The kind of experiments on monkeys’ brains that we describe here, fall into the category of fundamental or academic research, animal experiments to gather information or data, but with no direct or specified application for human health.
Case study: Brain research on monkeys – decades of suffering with no human application
The kind of experiments on monkeys’ brains that we describe here, fall into the category of fundamental or academic research, animal experiments to gather information or data, but with no intended application for human health. Such projects can continue for decades, with no end in sight. For example:
At the Institute of Neurology in London a series of experiments has been funded by The Wellcome Trust, the National Centre for the 3Rs (Refinement, Reduction & Replacement of Animals in Research), and the Biotechnology & Biological Sciences Research Council.
A report describes an experiment where the heads of three macaque monkeys, two male and one female, were cut open to fix a head piece to restrain their heads and implant a recording chamber and electrodes into their brains. Electrical current was delivered to the brain. The monkeys had to grasp different objects for food reward while their brain activity was recorded both with and without electricity being applied to the brain. Two of the animals were killed at the end of the experiment.
The team received funding for this research, despite that they themselves cite a number of similar experiments on primates, and similar work using humans. The researchers don’t specify how this research might be helpful for humans and there is no discussion in the published paper, of the known differences between human and monkey brains.
The same group of researchers published a similar paper where two monkeys also received repeated surgeries and implants in the brains and their arms, again to monitor brain activity.
There are fundamental differences between human and monkey brains. A study comparing the processing of motion in the human and macaque brains commented that “a complete homology between cortical areas of humans and monkeys is highly unlikely”considering anatomical and behavioural differences and the 30 million year evolutionary gap between the two species. It also highlights how the specific areas of the brain involved in these cruel experiments differs between humans and monkeys.
There is no doubt that these monkeys will have suffered extreme fear and distress, as well as the pain of surgery, and yet these researchers acknowledge that non-invasive studies using human subjects are already carried out.
Case study: French dental study on monkeys
At the National Veterinary School of Lyon, France, researchers simulated human periodontal disease in 8 healthy long-tailed macaque monkeys, in a study funded by Dental manufacturing company, Dentsply.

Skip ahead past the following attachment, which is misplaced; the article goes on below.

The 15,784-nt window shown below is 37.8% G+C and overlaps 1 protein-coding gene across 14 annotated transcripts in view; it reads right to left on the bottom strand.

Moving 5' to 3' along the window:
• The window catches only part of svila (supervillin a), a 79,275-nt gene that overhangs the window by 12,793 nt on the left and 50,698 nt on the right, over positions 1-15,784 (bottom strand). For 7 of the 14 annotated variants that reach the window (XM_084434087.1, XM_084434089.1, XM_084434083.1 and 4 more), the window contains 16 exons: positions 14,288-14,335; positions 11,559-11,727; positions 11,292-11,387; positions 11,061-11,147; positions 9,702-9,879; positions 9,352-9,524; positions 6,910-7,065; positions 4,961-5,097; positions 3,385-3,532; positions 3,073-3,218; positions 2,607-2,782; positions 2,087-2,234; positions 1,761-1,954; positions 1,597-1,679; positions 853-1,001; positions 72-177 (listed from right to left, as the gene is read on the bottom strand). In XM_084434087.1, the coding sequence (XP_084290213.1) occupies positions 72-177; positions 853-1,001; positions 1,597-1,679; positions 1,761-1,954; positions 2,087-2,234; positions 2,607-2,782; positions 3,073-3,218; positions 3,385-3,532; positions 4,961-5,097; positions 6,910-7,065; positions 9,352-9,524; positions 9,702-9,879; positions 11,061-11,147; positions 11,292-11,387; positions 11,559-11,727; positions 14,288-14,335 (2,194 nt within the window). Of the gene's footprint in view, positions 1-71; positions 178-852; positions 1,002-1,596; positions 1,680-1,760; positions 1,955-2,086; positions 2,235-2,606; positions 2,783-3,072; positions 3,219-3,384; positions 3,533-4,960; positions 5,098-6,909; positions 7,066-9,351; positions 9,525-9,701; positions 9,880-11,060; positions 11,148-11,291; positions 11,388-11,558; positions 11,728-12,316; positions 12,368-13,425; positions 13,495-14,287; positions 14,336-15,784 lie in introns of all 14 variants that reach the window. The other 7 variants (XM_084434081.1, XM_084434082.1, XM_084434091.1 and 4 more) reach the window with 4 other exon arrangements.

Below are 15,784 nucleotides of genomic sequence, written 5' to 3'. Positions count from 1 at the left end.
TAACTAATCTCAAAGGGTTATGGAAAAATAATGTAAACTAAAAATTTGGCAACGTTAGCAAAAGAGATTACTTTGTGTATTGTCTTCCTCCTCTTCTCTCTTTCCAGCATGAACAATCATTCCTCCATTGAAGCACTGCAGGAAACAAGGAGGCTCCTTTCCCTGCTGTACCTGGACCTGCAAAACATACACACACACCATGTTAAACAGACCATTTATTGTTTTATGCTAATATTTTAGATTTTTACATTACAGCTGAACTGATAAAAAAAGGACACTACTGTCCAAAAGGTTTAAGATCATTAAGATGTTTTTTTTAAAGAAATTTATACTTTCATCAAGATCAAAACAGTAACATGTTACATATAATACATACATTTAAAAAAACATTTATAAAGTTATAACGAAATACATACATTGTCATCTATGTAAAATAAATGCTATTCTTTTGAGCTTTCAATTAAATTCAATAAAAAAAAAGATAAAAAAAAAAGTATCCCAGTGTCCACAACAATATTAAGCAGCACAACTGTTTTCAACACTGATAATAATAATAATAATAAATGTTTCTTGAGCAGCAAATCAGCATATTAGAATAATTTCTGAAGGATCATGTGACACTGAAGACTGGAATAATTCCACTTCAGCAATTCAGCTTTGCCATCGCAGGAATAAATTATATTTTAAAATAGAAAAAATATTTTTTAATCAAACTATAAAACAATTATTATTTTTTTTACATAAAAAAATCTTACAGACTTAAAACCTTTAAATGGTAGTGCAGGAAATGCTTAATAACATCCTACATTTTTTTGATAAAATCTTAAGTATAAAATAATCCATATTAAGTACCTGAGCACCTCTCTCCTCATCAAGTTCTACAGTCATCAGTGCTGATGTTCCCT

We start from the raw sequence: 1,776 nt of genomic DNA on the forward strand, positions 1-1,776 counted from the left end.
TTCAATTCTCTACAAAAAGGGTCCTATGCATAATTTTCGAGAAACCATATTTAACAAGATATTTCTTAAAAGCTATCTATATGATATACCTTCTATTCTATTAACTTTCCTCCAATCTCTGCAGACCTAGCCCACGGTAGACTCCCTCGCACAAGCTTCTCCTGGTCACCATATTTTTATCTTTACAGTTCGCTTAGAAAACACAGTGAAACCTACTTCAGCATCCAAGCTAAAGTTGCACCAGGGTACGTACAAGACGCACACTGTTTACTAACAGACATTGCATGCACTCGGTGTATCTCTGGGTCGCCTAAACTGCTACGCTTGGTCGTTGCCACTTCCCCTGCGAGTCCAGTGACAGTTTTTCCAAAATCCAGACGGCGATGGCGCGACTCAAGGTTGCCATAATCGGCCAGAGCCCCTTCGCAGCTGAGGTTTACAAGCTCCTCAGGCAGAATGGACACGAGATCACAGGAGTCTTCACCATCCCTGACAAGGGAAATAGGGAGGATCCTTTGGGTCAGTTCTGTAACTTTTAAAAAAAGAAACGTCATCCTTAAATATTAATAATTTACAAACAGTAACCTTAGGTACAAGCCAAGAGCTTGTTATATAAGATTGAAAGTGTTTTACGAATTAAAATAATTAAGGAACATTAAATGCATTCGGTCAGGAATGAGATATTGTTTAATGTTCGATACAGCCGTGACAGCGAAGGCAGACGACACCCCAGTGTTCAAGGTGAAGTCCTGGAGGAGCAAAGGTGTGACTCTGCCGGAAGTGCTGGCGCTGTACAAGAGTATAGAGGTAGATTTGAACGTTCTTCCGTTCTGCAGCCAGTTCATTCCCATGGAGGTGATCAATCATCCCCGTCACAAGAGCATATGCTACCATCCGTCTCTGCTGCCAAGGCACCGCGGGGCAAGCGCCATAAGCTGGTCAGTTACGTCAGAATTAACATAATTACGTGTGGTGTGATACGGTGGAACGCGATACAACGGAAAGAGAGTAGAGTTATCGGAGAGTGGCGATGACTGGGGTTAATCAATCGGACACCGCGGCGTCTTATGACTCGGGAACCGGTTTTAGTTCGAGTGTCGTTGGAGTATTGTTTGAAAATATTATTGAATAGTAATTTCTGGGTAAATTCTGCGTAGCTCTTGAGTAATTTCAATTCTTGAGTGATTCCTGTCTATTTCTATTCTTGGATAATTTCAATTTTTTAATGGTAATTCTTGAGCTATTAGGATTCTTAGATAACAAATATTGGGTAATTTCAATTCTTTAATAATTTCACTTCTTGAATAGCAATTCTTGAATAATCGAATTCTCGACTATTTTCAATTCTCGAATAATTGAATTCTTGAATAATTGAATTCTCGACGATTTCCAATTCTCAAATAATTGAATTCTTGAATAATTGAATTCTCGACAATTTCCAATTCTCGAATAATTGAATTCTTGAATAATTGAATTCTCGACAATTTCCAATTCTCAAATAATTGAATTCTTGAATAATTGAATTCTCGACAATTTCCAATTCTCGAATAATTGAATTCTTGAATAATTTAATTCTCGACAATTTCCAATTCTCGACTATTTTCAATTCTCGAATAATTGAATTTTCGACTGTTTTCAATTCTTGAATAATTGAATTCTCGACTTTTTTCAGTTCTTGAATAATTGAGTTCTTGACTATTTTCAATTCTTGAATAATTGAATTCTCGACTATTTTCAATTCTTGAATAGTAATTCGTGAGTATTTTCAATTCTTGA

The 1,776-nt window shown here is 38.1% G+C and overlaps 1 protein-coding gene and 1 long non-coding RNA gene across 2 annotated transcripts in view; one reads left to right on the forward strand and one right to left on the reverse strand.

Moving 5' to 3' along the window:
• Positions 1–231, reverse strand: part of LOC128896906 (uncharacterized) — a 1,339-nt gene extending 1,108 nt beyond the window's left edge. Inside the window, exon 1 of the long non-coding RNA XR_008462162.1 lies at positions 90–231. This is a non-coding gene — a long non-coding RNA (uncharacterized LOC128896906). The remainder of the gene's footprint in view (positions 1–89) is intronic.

A report describes how researchers performed multiple surgeries on the roots of monkeys’ teeth to study the effect of dental cavity material on healing. Monkeys’ gums were cut to expose roots of the teeth and jaw bones. A 3mm cavity was drilled into the tooth base and the outer layers were removed with a hand scaler. Inflammation was induced in the gums. During a second surgery various substances, including one derived from brains, were used to fill in the damaged teeth. A total of 8 cavities were created in each monkey. The monkeys underwent numerous CT scans until they were killed 12 weeks later by anaesthetic overdose and draining of the blood, and their jaws cut in to pieces for further analysis.
There is no question that these monkeys would have suffered extreme fear and pain during this study. As well as the direct impact of the invasive dental treatments, the monkeys would have suffered from the associated effects of recovering from the numerous surgeries and scans. At one point the monkeys were only fed soft food, so that food would not interfere with the surgical sites; this gives an indication of how delicate these sites were – and no indication is given as to whether pain killers were administered.
The research was carried out despite a number of previous studies which investigated the healing effects of the same dental materials, including studies in dogs. In addition, studies in humans have already been carried and treatments for halting the progression of periodontal disease in humans are already successful.
The authors also note that “the induced inflammation referred to in the current study is different from the inflammation caused by periodontal diseases”. Human studies of regeneration in periodontal disease have highlighted that researchers need to take into account the effect of systemic factors in patients, such as metabolic disorder, and risk factors such as smoking, medication and genetic susceptibility. Such consideration cannot be made in an animal model that has been artificially created in the laboratory.
Overall, this study does not add any new information apart from testing in another non-human species; it reports the same findings and just adds to this existing data.
Case study: Spinal experiments at University of Newcastle